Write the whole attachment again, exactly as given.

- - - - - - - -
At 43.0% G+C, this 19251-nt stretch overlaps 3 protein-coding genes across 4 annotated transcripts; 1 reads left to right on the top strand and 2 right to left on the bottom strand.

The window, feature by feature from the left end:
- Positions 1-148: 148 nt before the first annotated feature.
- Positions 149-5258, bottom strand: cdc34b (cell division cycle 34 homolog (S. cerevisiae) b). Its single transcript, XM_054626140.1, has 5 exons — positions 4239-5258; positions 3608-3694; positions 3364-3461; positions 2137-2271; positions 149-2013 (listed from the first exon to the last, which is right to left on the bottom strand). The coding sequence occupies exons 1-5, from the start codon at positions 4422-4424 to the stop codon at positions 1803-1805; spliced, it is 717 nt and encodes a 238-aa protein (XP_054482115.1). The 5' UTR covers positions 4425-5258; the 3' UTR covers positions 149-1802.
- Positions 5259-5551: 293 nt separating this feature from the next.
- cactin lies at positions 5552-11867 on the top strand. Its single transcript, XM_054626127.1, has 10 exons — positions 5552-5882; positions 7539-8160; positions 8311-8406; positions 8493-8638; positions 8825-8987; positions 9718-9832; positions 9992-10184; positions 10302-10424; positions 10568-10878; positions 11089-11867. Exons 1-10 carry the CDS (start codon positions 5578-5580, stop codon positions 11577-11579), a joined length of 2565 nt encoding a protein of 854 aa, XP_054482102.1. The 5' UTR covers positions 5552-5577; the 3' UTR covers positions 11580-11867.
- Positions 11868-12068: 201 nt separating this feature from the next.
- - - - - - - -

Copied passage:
At 43.0% G+C, this 19251-nt stretch overlaps 3 protein-coding genes across 4 annotated transcripts; 1 reads left to right on the top strand and 2 right to left on the bottom strand.

The window, feature by feature from the left end:
- Positions 1-148: 148 nt before the first annotated feature.
- Positions 149-5258, bottom strand: cdc34b (cell division cycle 34 homolog (S. cerevisiae) b). Its single transcript, XM_054626140.1, has 5 exons — positions 4239-5258; positions 3608-3694; positions 3364-3461; positions 2137-2271; positions 149-2013 (listed from the first exon to the last, which is right to left on the bottom strand). The coding sequence occupies exons 1-5, from the start codon at positions 4422-4424 to the stop codon at positions 1803-1805; spliced, it is 717 nt and encodes a 238-aa protein (XP_054482115.1). The 5' UTR covers positions 4425-5258; the 3' UTR covers positions 149-1802.
- Positions 5259-5551: 293 nt separating this feature from the next.
- cactin lies at positions 5552-11867 on the top strand. Its single transcript, XM_054626127.1, has 10 exons — positions 5552-5882; positions 7539-8160; positions 8311-8406; positions 8493-8638; positions 8825-8987; positions 9718-9832; positions 9992-10184; positions 10302-10424; positions 10568-10878; positions 11089-11867. Exons 1-10 carry the CDS (start codon positions 5578-5580, stop codon positions 11577-11579), a joined length of 2565 nt encoding a protein of 854 aa, XP_054482102.1. The 5' UTR covers positions 5552-5577; the 3' UTR covers positions 11580-11867.
- Positions 11868-12068: 201 nt separating this feature from the next.